Media Advisory December 14

University of Waikato welcomes new tertiary entity for Bay of Plenty

The University of Waikato has welcomed Tertiary Education Minister Steven Joyce’s announcement that a new tertiary entity will be created for the Bay of Plenty, following the disestablishment of Bay of Plenty Polytechnic and Waiariki Institute of Technology. Mr Joyce announced last week that a new polytechnic will be established in the Bay of Plenty in May 2016 to better serve the tertiary education needs of the region. He also signalled he was looking forward to seeing the University of Waikato’s long-standing and strong relationships with BOPP in delivering programmes extended into the Rotorua area. The Bay of Plenty has a current population of about 272,000 people; this is expected to reach more than 400,000 by 2051 and the highest growth will be in young Māori.

Professor Quigley says the Minister understands a new institution will improve access to high-quality tertiary education and imbue the skills the graduates of tomorrow need. An establishment committee will be set up to manage the transition into the new institution. Professor Quigley says the University of Waikato will work with the committee and then the new entity to ensure long-term and sustainable education outcomes for the wider Bay of Plenty region.
Contact: Peta Goldsworthy, 07 858 5178, 027 678 0743, or petag@waikato.ac.nz

Jasmax appointed to design new Tauranga CBD tertiary campus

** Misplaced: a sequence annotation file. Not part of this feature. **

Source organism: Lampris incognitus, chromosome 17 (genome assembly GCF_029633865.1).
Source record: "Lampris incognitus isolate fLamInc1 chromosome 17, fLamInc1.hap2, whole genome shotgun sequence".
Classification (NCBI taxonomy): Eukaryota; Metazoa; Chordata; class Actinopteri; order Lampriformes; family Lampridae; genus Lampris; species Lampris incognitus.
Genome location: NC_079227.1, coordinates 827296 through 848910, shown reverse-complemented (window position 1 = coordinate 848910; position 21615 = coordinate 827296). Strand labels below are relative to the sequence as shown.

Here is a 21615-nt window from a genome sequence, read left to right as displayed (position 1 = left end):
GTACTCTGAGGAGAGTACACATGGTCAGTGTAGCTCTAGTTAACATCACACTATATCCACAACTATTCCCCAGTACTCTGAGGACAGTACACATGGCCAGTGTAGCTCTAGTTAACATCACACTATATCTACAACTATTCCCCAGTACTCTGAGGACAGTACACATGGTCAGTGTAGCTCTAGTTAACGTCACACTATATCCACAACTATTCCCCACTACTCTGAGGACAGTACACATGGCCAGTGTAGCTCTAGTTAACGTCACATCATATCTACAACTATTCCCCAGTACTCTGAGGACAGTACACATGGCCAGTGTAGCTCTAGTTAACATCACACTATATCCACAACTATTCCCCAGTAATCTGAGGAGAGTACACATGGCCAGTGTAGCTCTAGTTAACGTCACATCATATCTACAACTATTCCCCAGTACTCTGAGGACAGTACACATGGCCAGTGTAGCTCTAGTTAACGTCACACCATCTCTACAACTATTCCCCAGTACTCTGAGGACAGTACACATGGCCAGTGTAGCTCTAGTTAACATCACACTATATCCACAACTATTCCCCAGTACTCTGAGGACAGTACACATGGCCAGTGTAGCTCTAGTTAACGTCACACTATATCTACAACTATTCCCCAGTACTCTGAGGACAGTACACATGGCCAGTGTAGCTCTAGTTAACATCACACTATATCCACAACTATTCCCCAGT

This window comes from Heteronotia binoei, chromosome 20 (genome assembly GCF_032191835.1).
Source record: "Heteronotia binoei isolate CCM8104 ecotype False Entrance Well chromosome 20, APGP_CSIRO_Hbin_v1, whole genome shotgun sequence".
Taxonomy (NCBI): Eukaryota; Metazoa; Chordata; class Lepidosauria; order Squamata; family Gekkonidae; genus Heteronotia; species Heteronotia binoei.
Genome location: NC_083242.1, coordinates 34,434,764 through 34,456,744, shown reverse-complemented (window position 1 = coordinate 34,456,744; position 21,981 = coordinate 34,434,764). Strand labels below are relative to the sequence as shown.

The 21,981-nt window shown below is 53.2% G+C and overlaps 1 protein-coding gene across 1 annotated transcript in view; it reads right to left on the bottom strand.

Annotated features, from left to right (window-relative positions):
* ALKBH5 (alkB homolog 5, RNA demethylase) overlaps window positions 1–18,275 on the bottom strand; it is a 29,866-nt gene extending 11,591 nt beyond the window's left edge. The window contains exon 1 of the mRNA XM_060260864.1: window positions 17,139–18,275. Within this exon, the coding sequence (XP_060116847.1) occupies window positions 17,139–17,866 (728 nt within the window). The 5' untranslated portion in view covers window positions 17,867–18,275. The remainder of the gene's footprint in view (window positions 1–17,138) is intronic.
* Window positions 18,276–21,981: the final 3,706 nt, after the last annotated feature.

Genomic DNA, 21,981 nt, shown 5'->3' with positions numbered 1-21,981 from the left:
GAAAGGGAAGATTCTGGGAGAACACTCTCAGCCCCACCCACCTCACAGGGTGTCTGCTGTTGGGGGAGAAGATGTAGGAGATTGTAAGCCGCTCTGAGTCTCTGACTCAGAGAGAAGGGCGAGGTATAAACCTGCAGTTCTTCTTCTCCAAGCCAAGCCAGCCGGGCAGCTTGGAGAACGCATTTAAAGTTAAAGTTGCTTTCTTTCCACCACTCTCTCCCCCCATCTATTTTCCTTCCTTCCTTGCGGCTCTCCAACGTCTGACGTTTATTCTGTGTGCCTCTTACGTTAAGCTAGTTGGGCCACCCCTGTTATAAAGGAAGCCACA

The University of Waikato has appointed design firm Jasmax to design the Tauranga CBD campus it is developing for the region. The university is leading the project on behalf of the Bay of Plenty Tertiary Education Partnership. The campus, in Durham St, Tauranga, is expected to be open by 2020. Jasmax is one of New Zealand’s largest and longest-established architectural and design practices. With regional offices in Tauranga, Auckland, Wellington and Christchurch, the design firm plans to bring its national expertise and local knowledge to the project, to produce a solution that has strong educational and community relevance for both the region, and the University. Design concepts will be created in the coming months, with approval expected around October 2016. A year or so of detailed planning and consent work would follow, with construction expected to begin in early 2018.

The new campus will be designed to provide a high-tech university environment with flexible, innovative space for teaching and learning, and collaborations with local and regional industries and businesses. It will focus on programmes that relate to areas of regional activity, including marine, ICT and logistics. Further courses will be developed over time to support areas of economic and industry need in the Bay of Plenty. To stay up-to-date, visit the web pages for the project.
Contact: Peta Goldsworthy, 07 858 5178, 027 678 0743, or petag@waikato.ac.nz

The intersection of science and politics

The University of Waikato’s Visiting Distinguished Professor is an international authority on science, technology and society. Professor Sheila Jasanoff is Pforzheimer Professor of Science and Technology at the Harvard Kennedy School at Harvard University and a pioneer in a field that combines elements of science, public policy, politics, and law. She will be giving a free public lecture tomorrow, Tuesday December 15 at midday at the university’s Academy of Performing Arts. Professor Jasanoff says better science advice requires more intelligent engagement with publics and while this observation may initially sit uncomfortably with advisers it should ultimately lead to more accountable uses of their knowledge and judgement. Professor Jasanoff is in Wellington today presenting to MBIE representatives in Wellington at a symposium titled ‘Turning great science into great policy and innovations for society’.